Respiratory dysfunction can be one of the complications of a high-level SCI [2], including insufficiency of respiratory muscles, reduction in vital capacity and an ineffective cough [3]. Respiratory complications associated with SCI occur in both acute and chronic stages [2]. A SCI also has mental consequences. For example, the perceived stress score is higher in persons with SCI than that found in the general population [4]. In the same cohort, stress was directly related to depressive symptomatology and anxiety, and inversely to life satisfaction [4]. Furthermore, chronic pain is one of the frequent secondary complications, with up to 80% of patients with SCI reporting to suffer from it [5]. Chronic pain may lead to functional disability and emotional discomfort and may impact negatively on community participation and quality of life [6]. Another common secondary impairment after SCI is spasticity, which affects 70% of patients with SCI and causes considerable disability and discomfort for many [7]. Considering the multiple co-morbidities related to SCI, rehabilitation strategies are multidisciplinary and focus on working with the patient physically and psychologically to maximize their neurological recovery and general health but also to prevent or manage the above-mentioned secondary complications.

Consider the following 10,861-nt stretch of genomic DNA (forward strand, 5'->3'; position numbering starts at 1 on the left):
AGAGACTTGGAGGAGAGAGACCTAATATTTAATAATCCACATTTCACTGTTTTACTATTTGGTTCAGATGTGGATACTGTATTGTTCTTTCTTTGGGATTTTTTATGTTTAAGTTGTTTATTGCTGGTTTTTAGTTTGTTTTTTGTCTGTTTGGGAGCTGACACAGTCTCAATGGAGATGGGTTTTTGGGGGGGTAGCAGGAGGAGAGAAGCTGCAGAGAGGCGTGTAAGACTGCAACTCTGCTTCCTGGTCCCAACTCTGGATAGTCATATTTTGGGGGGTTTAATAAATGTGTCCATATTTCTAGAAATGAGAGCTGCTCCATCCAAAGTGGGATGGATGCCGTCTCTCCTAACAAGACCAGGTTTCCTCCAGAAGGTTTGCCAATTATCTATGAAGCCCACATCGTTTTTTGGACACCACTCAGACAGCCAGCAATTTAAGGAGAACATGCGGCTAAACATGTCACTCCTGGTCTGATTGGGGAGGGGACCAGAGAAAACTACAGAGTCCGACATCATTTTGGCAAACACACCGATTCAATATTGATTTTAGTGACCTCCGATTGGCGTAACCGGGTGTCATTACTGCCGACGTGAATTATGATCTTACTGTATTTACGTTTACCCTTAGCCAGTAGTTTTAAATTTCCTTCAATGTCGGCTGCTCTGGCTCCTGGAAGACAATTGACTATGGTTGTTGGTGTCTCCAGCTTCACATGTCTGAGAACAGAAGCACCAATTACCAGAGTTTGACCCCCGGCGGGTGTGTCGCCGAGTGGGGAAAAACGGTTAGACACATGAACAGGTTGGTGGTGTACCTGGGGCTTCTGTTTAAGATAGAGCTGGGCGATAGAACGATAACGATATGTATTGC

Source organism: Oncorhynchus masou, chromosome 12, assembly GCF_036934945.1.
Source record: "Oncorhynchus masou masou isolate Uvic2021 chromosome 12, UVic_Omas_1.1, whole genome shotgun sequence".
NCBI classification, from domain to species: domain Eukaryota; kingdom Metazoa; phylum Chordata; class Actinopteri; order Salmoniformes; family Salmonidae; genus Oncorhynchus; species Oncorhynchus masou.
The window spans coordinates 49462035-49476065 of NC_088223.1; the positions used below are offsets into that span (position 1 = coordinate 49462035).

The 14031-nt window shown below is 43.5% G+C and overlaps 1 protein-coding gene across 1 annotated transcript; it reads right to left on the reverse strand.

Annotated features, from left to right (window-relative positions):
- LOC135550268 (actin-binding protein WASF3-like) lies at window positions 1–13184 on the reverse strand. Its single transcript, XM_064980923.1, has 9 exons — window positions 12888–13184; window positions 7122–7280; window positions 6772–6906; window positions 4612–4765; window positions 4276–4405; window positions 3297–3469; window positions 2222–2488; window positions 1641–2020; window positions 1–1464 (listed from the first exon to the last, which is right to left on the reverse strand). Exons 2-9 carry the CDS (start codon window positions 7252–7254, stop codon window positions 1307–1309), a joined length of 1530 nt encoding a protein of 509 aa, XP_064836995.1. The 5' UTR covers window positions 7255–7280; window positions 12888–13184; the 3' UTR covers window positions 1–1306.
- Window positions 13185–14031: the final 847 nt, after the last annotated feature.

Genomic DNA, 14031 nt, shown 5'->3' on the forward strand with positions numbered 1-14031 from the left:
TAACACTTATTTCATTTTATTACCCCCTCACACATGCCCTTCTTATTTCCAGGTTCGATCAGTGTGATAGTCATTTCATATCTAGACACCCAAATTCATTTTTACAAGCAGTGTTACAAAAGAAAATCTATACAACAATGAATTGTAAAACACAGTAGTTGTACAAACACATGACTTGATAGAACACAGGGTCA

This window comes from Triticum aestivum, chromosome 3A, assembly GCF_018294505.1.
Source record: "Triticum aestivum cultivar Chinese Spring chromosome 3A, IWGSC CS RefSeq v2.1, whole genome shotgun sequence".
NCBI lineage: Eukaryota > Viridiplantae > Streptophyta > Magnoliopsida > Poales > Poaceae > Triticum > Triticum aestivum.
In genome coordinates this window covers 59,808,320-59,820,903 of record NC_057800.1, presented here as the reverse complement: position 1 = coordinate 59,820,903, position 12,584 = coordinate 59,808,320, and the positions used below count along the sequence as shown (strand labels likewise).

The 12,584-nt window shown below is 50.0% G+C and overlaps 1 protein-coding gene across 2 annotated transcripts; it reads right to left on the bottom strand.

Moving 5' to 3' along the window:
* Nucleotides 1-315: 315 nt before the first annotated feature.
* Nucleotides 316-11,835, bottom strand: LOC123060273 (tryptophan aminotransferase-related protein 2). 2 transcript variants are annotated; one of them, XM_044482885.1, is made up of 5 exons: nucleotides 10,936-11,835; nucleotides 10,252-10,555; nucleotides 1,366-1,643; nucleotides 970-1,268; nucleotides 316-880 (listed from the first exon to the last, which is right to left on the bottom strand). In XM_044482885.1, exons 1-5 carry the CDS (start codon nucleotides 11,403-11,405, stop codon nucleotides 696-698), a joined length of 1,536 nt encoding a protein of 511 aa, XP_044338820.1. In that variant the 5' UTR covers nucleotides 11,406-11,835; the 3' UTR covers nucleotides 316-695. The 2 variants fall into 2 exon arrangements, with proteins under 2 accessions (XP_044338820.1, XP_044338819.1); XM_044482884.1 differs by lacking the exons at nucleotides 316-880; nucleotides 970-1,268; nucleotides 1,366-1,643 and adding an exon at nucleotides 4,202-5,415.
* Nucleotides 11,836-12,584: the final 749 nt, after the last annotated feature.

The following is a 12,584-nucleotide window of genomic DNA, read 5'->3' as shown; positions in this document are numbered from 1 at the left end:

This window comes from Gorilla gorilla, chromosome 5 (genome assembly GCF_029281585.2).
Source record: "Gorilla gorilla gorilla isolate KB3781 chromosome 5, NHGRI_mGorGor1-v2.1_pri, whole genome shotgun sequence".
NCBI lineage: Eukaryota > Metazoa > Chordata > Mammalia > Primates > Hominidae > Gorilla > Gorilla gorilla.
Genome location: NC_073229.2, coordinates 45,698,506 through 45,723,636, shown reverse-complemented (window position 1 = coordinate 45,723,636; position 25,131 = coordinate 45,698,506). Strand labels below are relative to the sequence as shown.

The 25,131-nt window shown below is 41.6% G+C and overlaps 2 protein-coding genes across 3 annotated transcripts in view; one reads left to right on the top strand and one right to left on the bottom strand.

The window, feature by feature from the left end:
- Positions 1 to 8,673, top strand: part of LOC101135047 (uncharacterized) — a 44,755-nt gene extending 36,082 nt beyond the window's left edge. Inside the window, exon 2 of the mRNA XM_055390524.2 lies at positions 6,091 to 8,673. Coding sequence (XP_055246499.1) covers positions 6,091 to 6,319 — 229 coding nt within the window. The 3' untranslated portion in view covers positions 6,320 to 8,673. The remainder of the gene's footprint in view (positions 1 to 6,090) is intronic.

An intervention that has shown several positive effects in different populations is the Wim Hof Method (WHM). The WHM is based on three elements: (1) breathing exercises, (2) mindset, i.e., commitment to focus on the task without being distracted, and (3) gradual cold exposure (cold showers, or cold water immersion) [8]. A few studies have investigated the effects of the WHM in different populations and showed promising findings on physiological and psychological stress responses. Practicing the WHM techniques induced intermittent respiratory alkalosis and hypoxia, as well as a profound increase in plasma epinephrine concentration in healthy individuals [9]. These changes correlated with favorable changes in resting inflammatory markers [9,10]. Additionally, in patients with active axial spondylarthritis, positive effects of the WHM were found on the inflammatory profile as well as on quality of life in the intervention compared to the control group [8]. Reduction in depressive symptoms, also when the WHM was prescribed entirely remotely, was found in two other studies [11,12]. It would be interesting to study whether the WHM also induces positive effects in people with an SCI, who have a different pathophysiology compared to the healthy individuals and patients that were investigated in the studies mentioned above.